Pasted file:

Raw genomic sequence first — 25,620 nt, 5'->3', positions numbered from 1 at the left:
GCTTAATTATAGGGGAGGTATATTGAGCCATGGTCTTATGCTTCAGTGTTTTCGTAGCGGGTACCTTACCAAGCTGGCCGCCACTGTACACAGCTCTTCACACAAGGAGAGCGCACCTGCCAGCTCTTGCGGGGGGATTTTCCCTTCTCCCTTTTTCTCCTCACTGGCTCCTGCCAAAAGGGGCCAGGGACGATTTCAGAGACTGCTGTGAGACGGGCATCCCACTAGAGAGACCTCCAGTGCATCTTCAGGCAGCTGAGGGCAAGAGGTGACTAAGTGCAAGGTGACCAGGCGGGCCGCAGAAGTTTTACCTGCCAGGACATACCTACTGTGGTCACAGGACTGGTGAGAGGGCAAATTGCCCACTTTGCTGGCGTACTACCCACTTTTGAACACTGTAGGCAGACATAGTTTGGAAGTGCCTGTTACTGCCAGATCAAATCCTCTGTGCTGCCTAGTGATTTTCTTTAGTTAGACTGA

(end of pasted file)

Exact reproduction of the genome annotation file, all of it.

Raw genomic sequence first — 25,620 nt, 5'->3', positions numbered from 1 at the left:
GCTTAATTATAGGGGAGGTATATTGAGCCATGGTCTTATGCTTCAGTGTTTTCGTAGCGGGTACCTTACCAAGCTGGCCGCCACTGTACACAGCTCTTCACACAAGGAGAGCGCACCTGCCAGCTCTTGCGGGGGGATTTTCCCTTCTCCCTTTTTCTCCTCACTGGCTCCTGCCAAAAGGGGCCAGGGACGATTTCAGAGACTGCTGTGAGACGGGCATCCCACTAGAGAGACCTCCAGTGCATCTTCAGGCAGCTGAGGGCAAGAGGTGACTAAGTGCAAGGTGACCAGGCGGGCCGCAGAAGTTTTACCTGCCAGGACATACCTACTGTGGTCACAGGACTGGTGAGAGGGCAAATTGCCCACTTTGCTGGCGTACTACCCACTTTTGAACACTGTAGGCAGACATAGTTTGGAAGTGCCTGTTACTGCCAGATCAAATCCTCTGTGCTGCCTAGTGATTTTCTTTAGTTAGACTGA